“While MAGA Republicans willfully deny the urgency of the climate crisis, condemning the American people to a dangerous future, my administration will not be complacent,'' Biden said in a statement Friday. “We will not cede to special interests. We will heed the calls of young people and frontline communities who are using their voices to demand action from those with the power to act.''

Texas has a few LNG projects in the works, but it's unclear how the delay will affect them.

The current economic and environmental analyses the Energy Department uses to evaluate LNG projects don't adequately account for potential cost hikes for American consumers and manufacturers or the impact of greenhouse gas emissions, the White House said.

Industry groups condemned the pause as a “win for Russia," while environmentalists cheered an action they have long been seeking as a way to counter Biden’s approval of the huge Willow oil project in Alaska last year.

“This decision is brave, because Donald Trump (the man who pulled us out of the Paris climate accords on the grounds that climate change is a hoax) will attack it mercilessly,'' environmental activist Bill McKibben wrote in an online post.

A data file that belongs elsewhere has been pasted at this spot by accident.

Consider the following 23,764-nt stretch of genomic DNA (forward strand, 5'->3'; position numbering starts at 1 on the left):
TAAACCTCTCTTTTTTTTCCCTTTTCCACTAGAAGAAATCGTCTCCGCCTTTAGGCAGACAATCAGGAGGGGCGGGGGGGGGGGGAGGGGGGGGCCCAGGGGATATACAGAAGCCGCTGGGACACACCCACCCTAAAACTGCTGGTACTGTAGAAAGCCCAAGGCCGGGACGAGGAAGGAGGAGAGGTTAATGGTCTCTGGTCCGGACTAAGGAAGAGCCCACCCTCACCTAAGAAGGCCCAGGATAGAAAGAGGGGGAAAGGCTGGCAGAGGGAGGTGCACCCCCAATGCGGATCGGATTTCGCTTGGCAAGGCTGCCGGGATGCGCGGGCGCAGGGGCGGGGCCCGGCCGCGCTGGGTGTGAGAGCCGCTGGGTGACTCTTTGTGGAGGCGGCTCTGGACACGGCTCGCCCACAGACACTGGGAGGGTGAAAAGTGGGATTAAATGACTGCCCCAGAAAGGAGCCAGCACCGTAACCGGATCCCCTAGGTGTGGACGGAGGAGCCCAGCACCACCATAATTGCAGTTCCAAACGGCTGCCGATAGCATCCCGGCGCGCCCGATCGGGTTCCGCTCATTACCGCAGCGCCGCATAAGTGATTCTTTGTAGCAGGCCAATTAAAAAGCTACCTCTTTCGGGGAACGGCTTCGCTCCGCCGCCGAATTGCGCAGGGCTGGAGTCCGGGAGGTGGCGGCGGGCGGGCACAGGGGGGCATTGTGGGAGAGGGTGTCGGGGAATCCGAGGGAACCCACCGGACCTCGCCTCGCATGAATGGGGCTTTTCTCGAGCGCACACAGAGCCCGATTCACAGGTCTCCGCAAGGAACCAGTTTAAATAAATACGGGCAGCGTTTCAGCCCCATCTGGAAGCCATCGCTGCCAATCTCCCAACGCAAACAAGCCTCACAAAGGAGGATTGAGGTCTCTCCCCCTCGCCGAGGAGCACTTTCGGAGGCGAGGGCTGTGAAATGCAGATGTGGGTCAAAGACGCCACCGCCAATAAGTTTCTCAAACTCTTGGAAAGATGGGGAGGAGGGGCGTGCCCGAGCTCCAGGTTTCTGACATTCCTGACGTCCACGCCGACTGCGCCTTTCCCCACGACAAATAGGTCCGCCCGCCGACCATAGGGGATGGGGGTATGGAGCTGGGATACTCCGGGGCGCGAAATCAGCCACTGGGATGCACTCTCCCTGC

“But it’s also very, very savvy: Biden wants young people, who care about climate above all, in his corner. They were angry about his dumb approval of the Willow oil project,'' McKibben added.

A proposed LNG export terminal in Louisiana would produce about 20 times the greenhouse gas emissions of Willow, McKibben noted.

“And of course everyone understands that if Biden is not reelected this win means nothing. It will disappear on Day One when (Trump) begins his relentless campaign to ‘drill drill drill,'" he said.

Energy Secretary Jennifer Granholm said the pause will not affect already authorized export projects and noted that U.S. gas exports reached record highs last year. The pause will not immediately affect U.S. supplies to Europe or Asia, Granholm said, since seven LNG terminals are currently in operation, with several more expected to come online in the next few years.